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Director: Aaron Seltzer
Cast: Alyson Hannigan, Adam Campbell, Sophie Monk, Tony Cox, Eddie Griffin
Plot: Julia (Hannigan) feels that she will never find the ‘one’, until a chance encounter introduces her to Grant (Campbell).

Oh dear.

Something went horribly wrong here. I was never expecting anything amazing from this movie, but at least the Scary Movie franchise could put a simple smile on my face, when I fancied a brainless watch. Date Movie goes from bad joke to bad joke, making the audience lose their faith in cinema as each new scene opens up. Parodies have always seemed a weak form of comedy, yet the Blazing Saddles, Hot Shot and National Lampoon movies handle the same issue and came up with some really engaging comedies. Date Movie does not come anywhere near the standard that those movies set with this genre.

The main flaw of this movie is that Seltzer, for some reason, decided to begin parodying comedies. Scary Movie worked because teen horrors were just waiting to be mocked. This does not work with some of the esteemed comedies seen in this film. He takes great movies like ‘Meet the Parents’ and just attempts to top their jokes. While Meet the Parents found the tricky balance between gross and tasteful, Seltzer destroys that by jumping onto the mix like an obese kid on a see-saw. He muddies the talented movies he parodies, as now when I look at Meet the Parents, I am always going to associate the cat with exploding diarrhoea. Romantic comedies are the wrong genre to satirise, as rom-coms kind of do that themselves. Most of the time, the director satirises his own lead for being so hopelessly in love. Seltzer obviously doesn’t understand that, as he bumbles around his own movie.

Alyson knew filming would be easier for Adam if he was unconscious.

Alyson knew filming would be easier for Adam if he was unconscious.

There is never really a sense of direction with this movie. The story goes wherever the jokes take it. While Alyson Hannigan dancing in a fat suit raises the corners of a smile on a first watch, Seltzer writes her into a skinny, gorgeous Anna Faris stand-in, obviously trying to appeal to some Buffy fans. It is impossible to take this movie seriously, especially when Sophie Monk wanders into the plot, attempting to act, with a director that isn’t taking her seriously (not that she ever shows any reason to be taken so). There is no coherent sense of a story therefore the movie kind of charges on, relentlessly, until it cuts to a closing honeymoon scene with a needless King Kong reference. It makes you wonder how anymore ever found these jokes vaguely funny.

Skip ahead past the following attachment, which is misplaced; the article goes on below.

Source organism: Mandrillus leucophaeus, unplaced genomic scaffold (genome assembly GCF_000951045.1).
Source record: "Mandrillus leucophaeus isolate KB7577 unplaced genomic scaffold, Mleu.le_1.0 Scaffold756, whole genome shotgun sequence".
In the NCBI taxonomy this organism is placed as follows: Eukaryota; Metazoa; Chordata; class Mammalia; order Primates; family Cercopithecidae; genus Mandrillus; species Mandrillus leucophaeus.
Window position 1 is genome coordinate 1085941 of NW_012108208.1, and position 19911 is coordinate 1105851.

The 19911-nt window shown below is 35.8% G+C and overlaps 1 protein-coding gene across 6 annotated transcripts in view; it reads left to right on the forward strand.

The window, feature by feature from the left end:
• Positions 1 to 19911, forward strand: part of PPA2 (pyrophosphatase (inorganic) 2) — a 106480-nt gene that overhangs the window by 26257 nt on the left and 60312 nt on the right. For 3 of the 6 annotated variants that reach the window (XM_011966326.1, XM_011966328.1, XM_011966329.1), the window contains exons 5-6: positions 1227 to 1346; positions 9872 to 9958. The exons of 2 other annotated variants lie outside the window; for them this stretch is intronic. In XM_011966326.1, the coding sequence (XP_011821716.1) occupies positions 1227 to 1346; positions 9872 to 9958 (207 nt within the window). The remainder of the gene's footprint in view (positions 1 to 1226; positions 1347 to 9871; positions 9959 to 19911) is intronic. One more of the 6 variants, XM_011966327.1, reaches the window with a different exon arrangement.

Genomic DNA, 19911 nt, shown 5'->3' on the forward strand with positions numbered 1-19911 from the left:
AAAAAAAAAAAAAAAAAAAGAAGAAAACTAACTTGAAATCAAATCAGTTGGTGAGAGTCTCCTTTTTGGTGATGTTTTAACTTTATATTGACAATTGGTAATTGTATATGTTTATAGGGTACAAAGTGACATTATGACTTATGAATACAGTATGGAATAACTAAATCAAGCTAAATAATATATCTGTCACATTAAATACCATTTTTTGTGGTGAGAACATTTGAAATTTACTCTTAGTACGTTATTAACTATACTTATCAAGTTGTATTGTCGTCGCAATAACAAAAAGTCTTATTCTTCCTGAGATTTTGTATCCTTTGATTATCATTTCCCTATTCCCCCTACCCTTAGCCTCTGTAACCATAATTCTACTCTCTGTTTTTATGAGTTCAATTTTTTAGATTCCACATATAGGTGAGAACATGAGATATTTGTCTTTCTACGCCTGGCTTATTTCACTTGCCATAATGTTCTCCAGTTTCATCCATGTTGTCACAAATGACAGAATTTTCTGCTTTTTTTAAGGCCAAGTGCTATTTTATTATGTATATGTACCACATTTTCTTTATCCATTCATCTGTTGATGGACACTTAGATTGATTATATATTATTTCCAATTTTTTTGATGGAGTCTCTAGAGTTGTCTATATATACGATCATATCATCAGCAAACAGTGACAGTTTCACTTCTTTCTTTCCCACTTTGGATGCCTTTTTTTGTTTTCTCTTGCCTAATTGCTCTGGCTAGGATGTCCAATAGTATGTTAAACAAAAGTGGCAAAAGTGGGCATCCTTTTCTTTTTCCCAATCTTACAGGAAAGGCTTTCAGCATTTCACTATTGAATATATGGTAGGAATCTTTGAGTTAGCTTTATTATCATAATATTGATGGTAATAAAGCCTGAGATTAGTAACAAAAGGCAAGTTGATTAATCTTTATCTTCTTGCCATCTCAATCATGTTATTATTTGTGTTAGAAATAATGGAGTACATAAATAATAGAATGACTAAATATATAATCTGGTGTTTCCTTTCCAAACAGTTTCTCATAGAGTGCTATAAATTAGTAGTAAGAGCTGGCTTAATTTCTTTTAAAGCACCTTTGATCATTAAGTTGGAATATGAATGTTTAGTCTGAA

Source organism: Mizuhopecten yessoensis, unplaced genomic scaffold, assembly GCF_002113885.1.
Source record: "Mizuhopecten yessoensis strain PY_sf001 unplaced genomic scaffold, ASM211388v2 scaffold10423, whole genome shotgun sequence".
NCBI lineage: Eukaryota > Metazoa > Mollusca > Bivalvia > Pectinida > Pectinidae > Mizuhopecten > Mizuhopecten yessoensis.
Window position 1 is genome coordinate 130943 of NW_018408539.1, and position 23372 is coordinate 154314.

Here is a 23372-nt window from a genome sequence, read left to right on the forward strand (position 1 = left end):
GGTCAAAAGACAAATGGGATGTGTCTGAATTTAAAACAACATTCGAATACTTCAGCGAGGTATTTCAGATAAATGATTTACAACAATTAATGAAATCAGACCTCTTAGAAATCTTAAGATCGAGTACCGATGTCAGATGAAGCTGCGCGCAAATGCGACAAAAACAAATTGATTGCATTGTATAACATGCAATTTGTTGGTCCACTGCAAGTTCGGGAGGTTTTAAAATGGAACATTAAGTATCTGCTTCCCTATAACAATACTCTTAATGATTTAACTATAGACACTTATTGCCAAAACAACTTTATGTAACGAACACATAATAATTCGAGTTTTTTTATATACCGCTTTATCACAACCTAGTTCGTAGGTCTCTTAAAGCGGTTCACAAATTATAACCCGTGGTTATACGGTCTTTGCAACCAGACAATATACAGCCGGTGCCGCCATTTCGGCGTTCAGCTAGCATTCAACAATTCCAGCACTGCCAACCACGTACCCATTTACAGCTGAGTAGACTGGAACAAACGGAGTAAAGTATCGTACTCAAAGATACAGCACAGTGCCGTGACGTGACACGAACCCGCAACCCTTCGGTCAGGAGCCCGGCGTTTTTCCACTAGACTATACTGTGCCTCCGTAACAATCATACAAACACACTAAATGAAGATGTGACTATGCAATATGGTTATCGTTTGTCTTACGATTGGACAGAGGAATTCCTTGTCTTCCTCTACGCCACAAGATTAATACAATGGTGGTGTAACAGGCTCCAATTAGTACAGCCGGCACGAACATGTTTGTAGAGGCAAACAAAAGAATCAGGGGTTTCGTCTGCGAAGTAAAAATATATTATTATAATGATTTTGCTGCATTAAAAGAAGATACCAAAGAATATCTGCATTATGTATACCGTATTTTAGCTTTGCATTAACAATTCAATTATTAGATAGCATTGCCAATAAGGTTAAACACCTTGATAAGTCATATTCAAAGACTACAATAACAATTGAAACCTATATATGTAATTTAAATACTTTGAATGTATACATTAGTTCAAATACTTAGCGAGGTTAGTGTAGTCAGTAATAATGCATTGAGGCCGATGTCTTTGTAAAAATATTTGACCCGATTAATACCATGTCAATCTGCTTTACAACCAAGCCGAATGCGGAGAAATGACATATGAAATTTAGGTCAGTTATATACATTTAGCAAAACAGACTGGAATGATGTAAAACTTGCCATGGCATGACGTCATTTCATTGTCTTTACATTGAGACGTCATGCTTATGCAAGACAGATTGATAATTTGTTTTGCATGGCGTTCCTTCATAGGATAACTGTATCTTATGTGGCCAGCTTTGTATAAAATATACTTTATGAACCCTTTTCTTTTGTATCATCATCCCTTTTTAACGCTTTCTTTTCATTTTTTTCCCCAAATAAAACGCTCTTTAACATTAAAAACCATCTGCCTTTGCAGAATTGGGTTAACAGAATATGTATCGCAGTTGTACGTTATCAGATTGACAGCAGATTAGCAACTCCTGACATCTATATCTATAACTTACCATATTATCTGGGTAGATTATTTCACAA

Why is a great actress like Alyson Hannigan in this movie? Actually, I do know, she is merely trying to break into films and sadly that requires accepting stupid roles like this. The poor girl does her best with the material and anyone who has seen How I Met Your Mother can tell that she is trying to muster up some of that Lily Aldrin spark. However, she is given the job of reacting in an amusing manner to things, which, without meaning offence, is something that Anna Faris is the queen of. It feels like Hannigan is stepping on her territory, even though she doesn’t really want to be there. All we can do is feel sorry for the actress and hopes that her next appearance on the big screen is a little more meaty that Aaron Seltzer’s failure of a comedy.

I’m sorry this review seems a little shorter than my usual articles, but there really isn’t much more to say on the subject. There is not really a single reason I can come up with to justify watching this movie, even if you aren’t paying for it. The Scary Movie franchise wasn’t amazing to begin with, but this is definitely the bottom of the barrel.

Final Verdict: It is hard to see how anyone ever found this funny. Even people just watching for Alyson Hannigan will rather they pretend she never touched the role.

One star

6pm: The Disney: The Aristocats

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